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ICE agents taking an immigrant's fingerprints in 2017. Photo: Brian van der Brug/Los Angeles Times via Getty Images

Immigration and Customs Enforcement (ICE) officials have been tasked since January with fingerprinting teens in child migrant shelters who entered the country without their parents, BuzzFeed News reported and Axios confirmed.

Why it matters: ICE says the data collection is for the children's protection, but it also comes as immigration agencies have ramped up their collection of migrant biometric data.

More than 7,800 child migrants released from shelters overseen by the Department of Health and Human Services (HHS) to family members or other "sponsors" have not shown up for immigration court hearings and have "disappeared," a senior ICE official told Axios in a statement.

  • The agency's move is intended, at least in part, "to mitigate and prevent the risk of their victimization by human traffickers and smugglers, and to reduce misidentification," according to the senior official. Immigrant registration and fingerprinting are also required by law.

The big picture: Over the last year, the Trump administration has taken multiple steps to ramp up the amount of biometric data they collect on migrants — enabling them to more carefully track and, when necessary, quickly deport unauthorized immigrants.

  • In April 2019, Border Patrol began collecting biometric data, including fingerprints, from more migrant children under 14 years old who crossed the border with their parents, AP reported.
  • Last month, Customs and Border Protection began a pilot program to collect DNA from some migrants in its custody, CNN reported. Immigrants in any federal immigration agency's custody could ultimately be subject to having their DNA collected and stored in the FBI's criminal database.

Between the lines: The trend points to immigration enforcement officials' frustration at how little information HHS collects — or verifies — before releasing a migrant child to a sponsor.

  • "HHS is basically rushing to get kids out of custody," a White House official told Axios. "When a child goes missing, we have nothing on the child."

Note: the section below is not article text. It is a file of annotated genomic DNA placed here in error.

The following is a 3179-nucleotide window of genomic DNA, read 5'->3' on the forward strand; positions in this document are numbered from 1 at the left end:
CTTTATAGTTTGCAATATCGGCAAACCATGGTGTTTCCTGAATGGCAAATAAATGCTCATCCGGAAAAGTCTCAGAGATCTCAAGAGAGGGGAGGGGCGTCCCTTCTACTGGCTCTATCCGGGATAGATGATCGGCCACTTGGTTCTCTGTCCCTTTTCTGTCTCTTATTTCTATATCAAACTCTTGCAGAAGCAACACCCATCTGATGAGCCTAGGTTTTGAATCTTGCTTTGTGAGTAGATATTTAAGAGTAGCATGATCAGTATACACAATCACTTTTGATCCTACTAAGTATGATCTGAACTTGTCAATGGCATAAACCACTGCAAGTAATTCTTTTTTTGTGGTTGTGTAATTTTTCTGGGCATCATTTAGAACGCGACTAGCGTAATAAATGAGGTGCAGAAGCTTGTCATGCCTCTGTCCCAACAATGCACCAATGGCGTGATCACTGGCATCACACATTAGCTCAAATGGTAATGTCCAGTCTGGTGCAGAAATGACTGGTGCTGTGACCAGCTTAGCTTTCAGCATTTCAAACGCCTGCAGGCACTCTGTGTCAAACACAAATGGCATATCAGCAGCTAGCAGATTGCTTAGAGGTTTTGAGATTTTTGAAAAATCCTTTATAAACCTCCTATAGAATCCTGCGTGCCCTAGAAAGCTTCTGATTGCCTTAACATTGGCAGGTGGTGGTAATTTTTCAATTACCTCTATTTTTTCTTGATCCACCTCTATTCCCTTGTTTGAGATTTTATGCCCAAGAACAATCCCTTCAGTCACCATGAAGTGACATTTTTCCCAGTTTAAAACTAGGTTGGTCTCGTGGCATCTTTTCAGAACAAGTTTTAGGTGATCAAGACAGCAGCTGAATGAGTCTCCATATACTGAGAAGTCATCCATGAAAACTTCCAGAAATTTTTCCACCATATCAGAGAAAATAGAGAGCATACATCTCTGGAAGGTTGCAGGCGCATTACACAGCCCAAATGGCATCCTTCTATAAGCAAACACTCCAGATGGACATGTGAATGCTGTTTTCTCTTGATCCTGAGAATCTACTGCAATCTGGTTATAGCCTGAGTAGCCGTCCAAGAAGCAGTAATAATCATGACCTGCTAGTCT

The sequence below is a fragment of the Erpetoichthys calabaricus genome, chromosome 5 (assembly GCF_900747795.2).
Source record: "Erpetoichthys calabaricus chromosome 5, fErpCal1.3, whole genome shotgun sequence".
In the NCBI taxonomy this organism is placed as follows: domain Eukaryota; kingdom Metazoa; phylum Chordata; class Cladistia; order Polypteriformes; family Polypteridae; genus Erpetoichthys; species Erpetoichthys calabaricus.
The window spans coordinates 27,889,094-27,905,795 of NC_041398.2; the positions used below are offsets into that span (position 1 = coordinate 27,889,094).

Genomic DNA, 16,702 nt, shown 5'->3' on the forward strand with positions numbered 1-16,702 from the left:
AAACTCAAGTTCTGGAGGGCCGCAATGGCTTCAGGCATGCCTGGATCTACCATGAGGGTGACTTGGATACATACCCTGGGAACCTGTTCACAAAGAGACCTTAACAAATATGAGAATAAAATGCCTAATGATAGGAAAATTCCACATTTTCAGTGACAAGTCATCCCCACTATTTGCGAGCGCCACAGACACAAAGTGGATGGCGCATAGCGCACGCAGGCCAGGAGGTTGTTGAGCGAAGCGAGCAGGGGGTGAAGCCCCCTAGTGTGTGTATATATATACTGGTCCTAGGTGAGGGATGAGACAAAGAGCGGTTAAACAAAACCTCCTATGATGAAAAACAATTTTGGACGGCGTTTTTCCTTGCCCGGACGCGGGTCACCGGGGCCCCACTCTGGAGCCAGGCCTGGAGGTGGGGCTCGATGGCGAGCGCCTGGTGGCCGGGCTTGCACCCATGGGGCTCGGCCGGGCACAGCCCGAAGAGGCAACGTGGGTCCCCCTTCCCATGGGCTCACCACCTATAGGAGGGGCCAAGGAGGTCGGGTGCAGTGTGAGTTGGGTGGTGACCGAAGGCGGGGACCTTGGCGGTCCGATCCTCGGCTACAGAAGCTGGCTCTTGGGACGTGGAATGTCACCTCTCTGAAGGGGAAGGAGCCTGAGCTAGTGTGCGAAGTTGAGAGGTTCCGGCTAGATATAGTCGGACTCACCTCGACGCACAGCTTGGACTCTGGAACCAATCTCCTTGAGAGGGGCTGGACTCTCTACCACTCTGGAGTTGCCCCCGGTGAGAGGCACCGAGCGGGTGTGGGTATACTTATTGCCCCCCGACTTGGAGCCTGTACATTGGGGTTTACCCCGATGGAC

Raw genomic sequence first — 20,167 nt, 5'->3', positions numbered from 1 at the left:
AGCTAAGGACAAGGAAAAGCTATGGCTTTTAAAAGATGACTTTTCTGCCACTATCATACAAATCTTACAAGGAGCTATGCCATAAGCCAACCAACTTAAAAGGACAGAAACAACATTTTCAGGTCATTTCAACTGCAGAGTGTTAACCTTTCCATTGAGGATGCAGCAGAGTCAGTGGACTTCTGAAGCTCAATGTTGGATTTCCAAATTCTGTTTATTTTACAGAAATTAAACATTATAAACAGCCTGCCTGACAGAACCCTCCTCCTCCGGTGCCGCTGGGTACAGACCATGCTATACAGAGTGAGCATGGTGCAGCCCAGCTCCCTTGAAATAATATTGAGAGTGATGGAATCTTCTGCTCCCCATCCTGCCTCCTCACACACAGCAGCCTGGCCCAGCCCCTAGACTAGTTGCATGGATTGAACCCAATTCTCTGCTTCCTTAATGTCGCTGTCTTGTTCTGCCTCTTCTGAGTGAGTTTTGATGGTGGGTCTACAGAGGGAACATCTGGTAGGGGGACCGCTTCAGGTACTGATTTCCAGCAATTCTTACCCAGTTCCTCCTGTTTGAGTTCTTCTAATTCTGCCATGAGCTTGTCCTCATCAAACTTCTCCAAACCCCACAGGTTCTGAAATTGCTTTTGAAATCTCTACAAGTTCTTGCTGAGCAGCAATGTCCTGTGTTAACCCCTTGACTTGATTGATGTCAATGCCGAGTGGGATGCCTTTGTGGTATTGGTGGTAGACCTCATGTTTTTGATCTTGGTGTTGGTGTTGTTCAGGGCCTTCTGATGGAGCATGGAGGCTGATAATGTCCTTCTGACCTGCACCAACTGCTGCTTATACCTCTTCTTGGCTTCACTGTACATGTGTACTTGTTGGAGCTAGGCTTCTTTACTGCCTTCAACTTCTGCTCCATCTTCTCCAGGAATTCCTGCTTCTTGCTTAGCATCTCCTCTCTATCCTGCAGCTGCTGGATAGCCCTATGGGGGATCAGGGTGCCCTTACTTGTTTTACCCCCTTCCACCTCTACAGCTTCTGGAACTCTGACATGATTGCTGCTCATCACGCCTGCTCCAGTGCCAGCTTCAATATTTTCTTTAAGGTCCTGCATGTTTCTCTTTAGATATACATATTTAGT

• The senior ICE official called HHS' current information collection practices "dangerous and irresponsible," accusing the department of "willfully" relying on suspect documents "for the sole purpose of increasing the speed of placement and ignoring the obvious risks to child welfare and safety."

The other side: HHS told Axios in a statement that it has extensive vetting processes that do not allow migrant minors to be released to "known fugitives" and that they provide ICE with the address and name of each released child's new caretaker.

  • "These are vulnerable children in difficult circumstances, and HHS treats its responsibility for each child with the utmost care," it added.

Go deeper

Biden will reverse Trump's attempt to lift COVID related travel restrictions

Photo: Tasos Katopodis via Getty

The incoming Biden administration will reverse President Trump's last-minute order to lift COVID-19 related travel restrictions, Jen Psaki, the incoming White House press secretary, tweeted.

Why it matters: President Trump ordered entry bans lifted for travelers from the U.K., Ireland, Brazil and much of Europe to go into effect Jan. 26, but the Biden administration will "strengthen public health measures around international travel in order to further mitigate the spread of COVID-19," Jen Psaki said. Biden will be inaugurated on Wednesday, Jan. 20 and Trump will no longer be president by the time the order is set to go into effect.

Dominion sends cease and desist letter to My Pillow CEO Mike Lindell

Photo: Stephen Maturen/Getty Images

Dominion Voting Systems on Monday sent a cease and desist letter to My Pillow CEO Mike Lindell over his spread of misinformation related to the 2020 election.

Why it matters: Trump and several of his allies have pushed false conspiracy theories about the company, leading Dominion to take legal action. It's suing pro-Trump lawyer Sidney Powell for defamation and $1.3 billion in damages, and a Dominion employee has sued Trump himself, OANN and Newsmax.

Off the Rails

Episode 5: The secret CIA plan

Photo illustration: Aïda Amer, Sarah Grillo/Axios. Photo: Zach Gibson/Getty Images

Beginning on election night 2020 and continuing through his final days in office, Donald Trump unraveled and dragged America with him, to the point that his followers sacked the U.S. Capitol with two weeks left in his term. This Axios series takes you inside the collapse of a president.

Episode 5: Trump vs. Gina — The president becomes increasingly rash and devises a plan to tamper with the nation's intelligence command.

In his final weeks in office, after losing the election to Joe Biden, President Donald Trump embarked on a vengeful exit strategy that included a hasty and ill-thought-out plan to jam up CIA Director Gina Haspel by firing her top deputy and replacing him with a protege of Republican Congressman Devin Nunes.